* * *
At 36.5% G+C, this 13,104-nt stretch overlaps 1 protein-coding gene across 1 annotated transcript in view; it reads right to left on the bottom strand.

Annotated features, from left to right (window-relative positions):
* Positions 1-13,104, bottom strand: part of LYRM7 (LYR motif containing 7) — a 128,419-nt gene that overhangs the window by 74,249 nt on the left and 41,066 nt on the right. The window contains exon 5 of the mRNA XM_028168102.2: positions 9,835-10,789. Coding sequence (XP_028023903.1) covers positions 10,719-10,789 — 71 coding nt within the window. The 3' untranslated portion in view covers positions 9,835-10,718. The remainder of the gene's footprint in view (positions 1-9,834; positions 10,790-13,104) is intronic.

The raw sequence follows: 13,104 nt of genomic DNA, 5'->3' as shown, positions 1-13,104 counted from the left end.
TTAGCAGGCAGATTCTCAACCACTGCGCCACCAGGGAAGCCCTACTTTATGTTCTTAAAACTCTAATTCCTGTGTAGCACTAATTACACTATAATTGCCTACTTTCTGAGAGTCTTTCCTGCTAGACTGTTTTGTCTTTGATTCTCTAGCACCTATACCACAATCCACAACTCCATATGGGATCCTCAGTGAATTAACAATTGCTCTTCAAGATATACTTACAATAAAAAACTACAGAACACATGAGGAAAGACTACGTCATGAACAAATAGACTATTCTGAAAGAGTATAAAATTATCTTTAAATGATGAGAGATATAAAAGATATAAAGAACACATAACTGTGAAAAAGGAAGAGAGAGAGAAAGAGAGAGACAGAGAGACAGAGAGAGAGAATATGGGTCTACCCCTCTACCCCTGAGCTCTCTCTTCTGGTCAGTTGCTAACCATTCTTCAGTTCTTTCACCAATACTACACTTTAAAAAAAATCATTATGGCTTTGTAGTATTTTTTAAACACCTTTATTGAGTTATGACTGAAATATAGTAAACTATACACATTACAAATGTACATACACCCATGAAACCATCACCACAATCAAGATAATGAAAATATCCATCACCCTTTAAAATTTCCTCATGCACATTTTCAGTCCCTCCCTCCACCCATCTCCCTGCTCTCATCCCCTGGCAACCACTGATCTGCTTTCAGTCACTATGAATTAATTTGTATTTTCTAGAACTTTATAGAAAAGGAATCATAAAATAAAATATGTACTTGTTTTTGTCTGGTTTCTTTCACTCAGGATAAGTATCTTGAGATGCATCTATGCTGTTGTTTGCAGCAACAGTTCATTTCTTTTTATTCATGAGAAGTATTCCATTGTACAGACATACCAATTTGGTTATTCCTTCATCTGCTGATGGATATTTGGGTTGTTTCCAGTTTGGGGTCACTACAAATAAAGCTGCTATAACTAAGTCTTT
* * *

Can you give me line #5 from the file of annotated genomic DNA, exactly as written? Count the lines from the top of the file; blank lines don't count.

TTAGCAGGCAGATTCTCAACCACTGCGCCACCAGGGAAGCCCTACTTTATGTTCTTAAAACTCTAATTCCTGTGTAGCACTAATTACACTATAATTGCCTACTTTCTGAGAGTCTTTCCTGCTAGACTGTTTTGTCTTTGATTCTCTAGCACCTATACCACAATCCACAACTCCATATGGGATCCTCAGTGAATTAACAATTGCTCTTCAAGATATACTTACAATAAAAAACTACAGAACACATGAGGAAAGACTACGTCATGAACAAATAGACTATTCTGAAAGAGTATAAAATTATCTTTAAATGATGAGAGATATAAAAGATATAAAGAACACATAACTGTGAAAAAGGAAGAGAGAGAGAAAGAGAGAGACAGAGAGACAGAGAGAGAGAATATGGGTCTACCCCTCTACCCCTGAGCTCTCTCTTCTGGTCAGTTGCTAACCATTCTTCAGTTCTTTCACCAATACTACACTTTAAAAAAAATCATTATGGCTTTGTAGTATTTTTTAAACACCTTTATTGAGTTATGACTGAAATATAGTAAACTATACACATTACAAATGTACATACACCCATGAAACCATCACCACAATCAAGATAATGAAAATATCCATCACCCTTTAAAATTTCCTCATGCACATTTTCAGTCCCTCCCTCCACCCATCTCCCTGCTCTCATCCCCTGGCAACCACTGATCTGCTTTCAGTCACTATGAATTAATTTGTATTTTCTAGAACTTTATAGAAAAGGAATCATAAAATAAAATATGTACTTGTTTTTGTCTGGTTTCTTTCACTCAGGATAAGTATCTTGAGATGCATCTATGCTGTTGTTTGCAGCAACAGTTCATTTCTTTTTATTCATGAGAAGTATTCCATTGTACAGACATACCAATTTGGTTATTCCTTCATCTGCTGATGGATATTTGGGTTGTTTCCAGTTTGGGGTCACTACAAATAAAGCTGCTATAACTAAGTCTTT